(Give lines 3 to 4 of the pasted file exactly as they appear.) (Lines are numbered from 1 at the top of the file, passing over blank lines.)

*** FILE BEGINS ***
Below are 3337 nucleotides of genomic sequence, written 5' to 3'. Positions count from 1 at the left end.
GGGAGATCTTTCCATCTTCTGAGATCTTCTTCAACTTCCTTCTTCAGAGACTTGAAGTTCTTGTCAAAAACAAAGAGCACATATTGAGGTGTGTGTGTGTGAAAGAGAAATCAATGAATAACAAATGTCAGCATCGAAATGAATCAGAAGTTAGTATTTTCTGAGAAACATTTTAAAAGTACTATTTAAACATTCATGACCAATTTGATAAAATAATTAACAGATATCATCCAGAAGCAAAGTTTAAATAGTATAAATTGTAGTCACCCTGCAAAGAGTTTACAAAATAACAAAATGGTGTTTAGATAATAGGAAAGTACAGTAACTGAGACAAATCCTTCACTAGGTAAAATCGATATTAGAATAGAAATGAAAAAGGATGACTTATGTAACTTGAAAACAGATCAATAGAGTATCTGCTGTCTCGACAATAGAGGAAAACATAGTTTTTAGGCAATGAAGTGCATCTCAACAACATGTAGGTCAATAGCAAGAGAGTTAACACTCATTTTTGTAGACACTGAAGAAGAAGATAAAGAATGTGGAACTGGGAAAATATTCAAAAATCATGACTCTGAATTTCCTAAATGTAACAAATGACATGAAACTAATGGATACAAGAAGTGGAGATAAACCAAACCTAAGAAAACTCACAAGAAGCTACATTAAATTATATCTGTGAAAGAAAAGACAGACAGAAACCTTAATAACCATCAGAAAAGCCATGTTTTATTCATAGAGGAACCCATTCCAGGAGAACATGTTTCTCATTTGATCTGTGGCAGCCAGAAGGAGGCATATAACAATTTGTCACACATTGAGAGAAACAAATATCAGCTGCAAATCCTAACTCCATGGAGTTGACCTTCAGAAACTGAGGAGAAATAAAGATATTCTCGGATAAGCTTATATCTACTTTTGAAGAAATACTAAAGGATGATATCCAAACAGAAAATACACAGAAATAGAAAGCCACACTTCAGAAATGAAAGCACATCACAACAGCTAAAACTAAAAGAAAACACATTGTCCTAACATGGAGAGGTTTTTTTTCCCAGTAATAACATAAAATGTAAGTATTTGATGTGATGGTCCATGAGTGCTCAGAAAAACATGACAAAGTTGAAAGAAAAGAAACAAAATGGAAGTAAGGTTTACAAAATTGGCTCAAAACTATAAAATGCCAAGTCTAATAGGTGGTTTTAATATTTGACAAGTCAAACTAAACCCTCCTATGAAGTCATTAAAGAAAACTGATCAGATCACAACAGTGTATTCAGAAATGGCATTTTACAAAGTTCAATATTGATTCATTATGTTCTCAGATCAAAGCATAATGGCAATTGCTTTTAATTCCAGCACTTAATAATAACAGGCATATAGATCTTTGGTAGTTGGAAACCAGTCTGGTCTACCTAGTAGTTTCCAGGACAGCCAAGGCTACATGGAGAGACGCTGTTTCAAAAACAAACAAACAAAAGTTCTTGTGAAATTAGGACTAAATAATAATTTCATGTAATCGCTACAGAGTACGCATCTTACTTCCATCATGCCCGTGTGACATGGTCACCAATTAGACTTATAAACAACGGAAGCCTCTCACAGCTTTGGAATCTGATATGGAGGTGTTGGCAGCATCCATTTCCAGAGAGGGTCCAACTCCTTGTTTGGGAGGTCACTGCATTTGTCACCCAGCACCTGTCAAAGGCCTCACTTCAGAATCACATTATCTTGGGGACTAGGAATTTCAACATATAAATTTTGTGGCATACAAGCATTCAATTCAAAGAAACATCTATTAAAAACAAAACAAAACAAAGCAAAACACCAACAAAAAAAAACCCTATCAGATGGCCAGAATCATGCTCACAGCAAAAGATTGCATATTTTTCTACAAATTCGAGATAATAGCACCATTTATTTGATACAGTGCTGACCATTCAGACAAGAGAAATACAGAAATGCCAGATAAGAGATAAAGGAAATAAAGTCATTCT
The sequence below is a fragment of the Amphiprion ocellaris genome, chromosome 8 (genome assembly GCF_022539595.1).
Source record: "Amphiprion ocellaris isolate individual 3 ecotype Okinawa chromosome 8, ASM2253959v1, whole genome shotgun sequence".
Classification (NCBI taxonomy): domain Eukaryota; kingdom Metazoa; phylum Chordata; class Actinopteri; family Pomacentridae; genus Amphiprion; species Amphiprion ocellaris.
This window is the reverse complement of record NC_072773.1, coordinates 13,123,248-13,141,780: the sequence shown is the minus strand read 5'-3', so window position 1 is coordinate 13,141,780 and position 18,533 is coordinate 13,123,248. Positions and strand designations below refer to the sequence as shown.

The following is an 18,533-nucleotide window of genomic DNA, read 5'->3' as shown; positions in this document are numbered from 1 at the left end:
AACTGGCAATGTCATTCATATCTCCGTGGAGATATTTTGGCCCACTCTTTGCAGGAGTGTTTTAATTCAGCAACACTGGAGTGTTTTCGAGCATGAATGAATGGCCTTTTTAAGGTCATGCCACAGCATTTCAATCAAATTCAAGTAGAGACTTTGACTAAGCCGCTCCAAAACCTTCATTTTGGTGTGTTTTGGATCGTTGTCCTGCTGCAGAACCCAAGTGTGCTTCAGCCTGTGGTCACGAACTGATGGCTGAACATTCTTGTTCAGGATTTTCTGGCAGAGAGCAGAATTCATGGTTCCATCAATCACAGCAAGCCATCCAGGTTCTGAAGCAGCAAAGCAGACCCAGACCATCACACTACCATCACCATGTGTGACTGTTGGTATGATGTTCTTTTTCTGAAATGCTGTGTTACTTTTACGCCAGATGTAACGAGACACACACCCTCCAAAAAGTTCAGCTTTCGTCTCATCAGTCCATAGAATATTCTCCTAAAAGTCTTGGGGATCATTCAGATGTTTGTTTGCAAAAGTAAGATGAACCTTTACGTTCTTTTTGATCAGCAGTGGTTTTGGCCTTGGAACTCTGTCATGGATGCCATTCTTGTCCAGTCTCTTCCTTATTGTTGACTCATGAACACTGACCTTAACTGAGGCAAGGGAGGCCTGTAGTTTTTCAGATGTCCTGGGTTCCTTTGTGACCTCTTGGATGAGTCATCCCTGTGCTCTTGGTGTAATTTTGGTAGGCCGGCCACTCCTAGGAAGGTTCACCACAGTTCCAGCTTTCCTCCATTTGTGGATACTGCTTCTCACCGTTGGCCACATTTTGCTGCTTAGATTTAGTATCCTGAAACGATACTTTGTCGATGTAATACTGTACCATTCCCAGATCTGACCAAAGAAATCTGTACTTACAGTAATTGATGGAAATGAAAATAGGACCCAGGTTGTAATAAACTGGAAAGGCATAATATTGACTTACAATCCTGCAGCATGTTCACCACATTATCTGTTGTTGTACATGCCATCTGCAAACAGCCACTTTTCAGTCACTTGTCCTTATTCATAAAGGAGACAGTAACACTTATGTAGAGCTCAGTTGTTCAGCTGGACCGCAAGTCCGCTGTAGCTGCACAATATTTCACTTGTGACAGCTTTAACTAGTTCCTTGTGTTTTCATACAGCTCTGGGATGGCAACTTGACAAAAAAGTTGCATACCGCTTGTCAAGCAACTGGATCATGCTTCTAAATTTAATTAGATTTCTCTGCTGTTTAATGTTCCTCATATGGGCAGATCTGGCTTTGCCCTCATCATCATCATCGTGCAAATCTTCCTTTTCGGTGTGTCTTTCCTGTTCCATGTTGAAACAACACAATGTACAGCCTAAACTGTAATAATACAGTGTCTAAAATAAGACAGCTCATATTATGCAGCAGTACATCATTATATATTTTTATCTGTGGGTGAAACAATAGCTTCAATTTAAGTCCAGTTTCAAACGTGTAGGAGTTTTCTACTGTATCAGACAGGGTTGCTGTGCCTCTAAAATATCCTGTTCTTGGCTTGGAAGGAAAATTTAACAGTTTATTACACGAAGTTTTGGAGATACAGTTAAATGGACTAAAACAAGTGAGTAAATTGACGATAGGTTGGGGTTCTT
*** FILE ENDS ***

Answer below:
The sequence below is a fragment of the Amphiprion ocellaris genome, chromosome 8 (genome assembly GCF_022539595.1).
Source record: "Amphiprion ocellaris isolate individual 3 ecotype Okinawa chromosome 8, ASM2253959v1, whole genome shotgun sequence".